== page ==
Imagine starting a brand new school with no welcome committee. Instead people are calling you names, telling you that you smell bad, not wanting to sit next to you, automatically thinking you are dumb because of what you look like, and even going a step farther than verbal abuse. They want to hurt you and they want to hurt you bad.
This is exactly the situation that Sarah and her friends are walking into as they step in Jefferson High School for the first time in 1959 Virginia. There is very little support from the administration a.k.a. the adults of the school, and even keeping your head down doesn’t stop them from singling you out. Sarah is miserable. She loved her old school, enjoyed her classes, got to sing in the choir, and now she’s stuck in remedial classes, doesn’t have any friends, and can’t participate in extracurricular anything. It’s hard to think she is “making a difference” like her parents remind her when she is dealing with this crap every single day. Scared for herself, her sister, and her friends. Instead, she feels lost and she’s not sure she will survive the few months until graduation.
Linda, a white girl in a few of Sarah’s classes and the daughter of someone who isn’t quiet about how these changes make him feel, feels like Sarah and the other African Americans have ruined her senior year. No prom, so much distraction. She can’t stand it. But so many of her opinions are formed from her father’s. A very busy man who has no time for his daughter and her opinions. Despite Linda not wanting Sarah and her friends in the school, she finds herself standing up for them a few times. When she is assigned a French project with her best friend (Judy) and Sarah, Linda acts like she has all the answers when it comes to Sarah returning to her old school and even why that school couldn’t afford enough books or equipment for all students. Calmly though passionately (most of the time), Sarah tries to explain why things are the way they are, and you can practically see the little cracks starting to affect Linda’s beliefs.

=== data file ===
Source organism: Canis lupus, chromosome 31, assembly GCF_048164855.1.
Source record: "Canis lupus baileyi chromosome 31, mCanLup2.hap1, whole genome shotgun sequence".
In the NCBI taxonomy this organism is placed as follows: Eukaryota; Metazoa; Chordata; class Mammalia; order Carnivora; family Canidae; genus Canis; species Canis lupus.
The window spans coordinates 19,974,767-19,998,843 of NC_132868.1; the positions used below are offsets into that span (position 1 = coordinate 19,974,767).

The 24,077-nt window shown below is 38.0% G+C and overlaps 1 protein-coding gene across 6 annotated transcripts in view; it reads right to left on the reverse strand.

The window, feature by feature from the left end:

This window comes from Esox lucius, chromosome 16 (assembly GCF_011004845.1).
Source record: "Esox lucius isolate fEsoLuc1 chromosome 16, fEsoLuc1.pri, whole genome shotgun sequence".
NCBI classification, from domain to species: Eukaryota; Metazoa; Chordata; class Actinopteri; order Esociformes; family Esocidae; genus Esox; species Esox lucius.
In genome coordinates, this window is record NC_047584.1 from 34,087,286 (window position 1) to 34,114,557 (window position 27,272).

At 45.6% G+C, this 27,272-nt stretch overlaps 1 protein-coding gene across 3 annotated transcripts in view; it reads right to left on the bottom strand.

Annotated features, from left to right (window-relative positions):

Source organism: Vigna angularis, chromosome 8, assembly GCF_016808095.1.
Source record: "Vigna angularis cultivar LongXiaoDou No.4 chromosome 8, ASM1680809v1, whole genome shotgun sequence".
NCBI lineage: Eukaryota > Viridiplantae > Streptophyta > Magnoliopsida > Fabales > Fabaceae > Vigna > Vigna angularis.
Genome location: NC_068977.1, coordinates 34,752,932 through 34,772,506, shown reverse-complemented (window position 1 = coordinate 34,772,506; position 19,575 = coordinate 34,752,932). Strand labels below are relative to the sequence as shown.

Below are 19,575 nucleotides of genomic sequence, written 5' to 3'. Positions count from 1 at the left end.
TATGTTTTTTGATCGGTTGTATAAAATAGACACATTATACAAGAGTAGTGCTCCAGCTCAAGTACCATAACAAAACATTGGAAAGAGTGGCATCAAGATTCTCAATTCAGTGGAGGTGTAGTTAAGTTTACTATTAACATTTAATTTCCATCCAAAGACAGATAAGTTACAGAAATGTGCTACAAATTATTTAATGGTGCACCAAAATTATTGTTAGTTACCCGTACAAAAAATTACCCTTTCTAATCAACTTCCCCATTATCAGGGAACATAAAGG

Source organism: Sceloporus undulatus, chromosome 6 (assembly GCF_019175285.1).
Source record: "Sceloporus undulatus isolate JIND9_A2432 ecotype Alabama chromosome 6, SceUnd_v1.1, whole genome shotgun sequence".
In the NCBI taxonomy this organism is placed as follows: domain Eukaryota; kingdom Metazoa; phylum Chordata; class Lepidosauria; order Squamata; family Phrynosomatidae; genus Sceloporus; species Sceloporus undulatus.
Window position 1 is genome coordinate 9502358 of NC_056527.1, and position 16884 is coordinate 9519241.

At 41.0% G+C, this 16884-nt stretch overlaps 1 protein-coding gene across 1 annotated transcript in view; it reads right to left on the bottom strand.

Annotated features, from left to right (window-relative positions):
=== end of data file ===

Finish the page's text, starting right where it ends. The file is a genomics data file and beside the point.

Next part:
It was fascinating to watch Linda process what was happening around her and what was right vs. what she has always been told. So many times, I could see how close she was to realizing that her school’s treatment of Sarah and her friends was completely wrong. Then another wall would appear and we would move a few steps backward again. As much as people in this town and at Jefferson High did not want integration, it’s interesting to think how much of that was because they truly felt that way or because they were just listening to the arguments of others, believing that people with different skin type were actually lesser beings. Lies We Tell Ourselves does not shy away from how truly ugly people can get in the face of change and the unknown, and I had to close the book so much as I was reading because I was utterly disgusted. But by Linda’s character raising questions and asking why, we are able to gain more insight into this treatment without excusing it.
There is absolutely so much to discuss in this novel (book clubs and schools, take note!) but I wanted to say how nervous I was when I saw this book would also include a lesbian storyline. Conflicts because of integration is a lot to take on in the first place but to add in a plotline where Sarah and Linda fall for each other? Would it be too much? I shouldn’t have doubted Robin Talley and I won’t ever again; the feelings growing between the two never overpower the book and I thought that was a good move. It’s hard enough for the two to be seen in the same classroom, much less pursue a relationship but it was authentic and great to see each of their thought processes (was something wrong with them? were they going to hell?) and how the time period reflected their hopes for the future.
For all the pain and all the judgement in this book, there are also beautiful moments which shocked me with how much they affected me. (I would be crying and not even notice.) From the wonderful first moment Sarah shares her voice with two strangers, the bond between Sarah and her lil sister, Ruth, how Linda found strength in her own words, and the bravery that both girls had to tap into to move forward in ways I never would have predicted. Lies We Tell Ourselves is an important book and not only for the treatment of this sensitive and confusing time in our history but for how well it manages to fold in the conflicts and changes between family, friends, and how we see ourselves.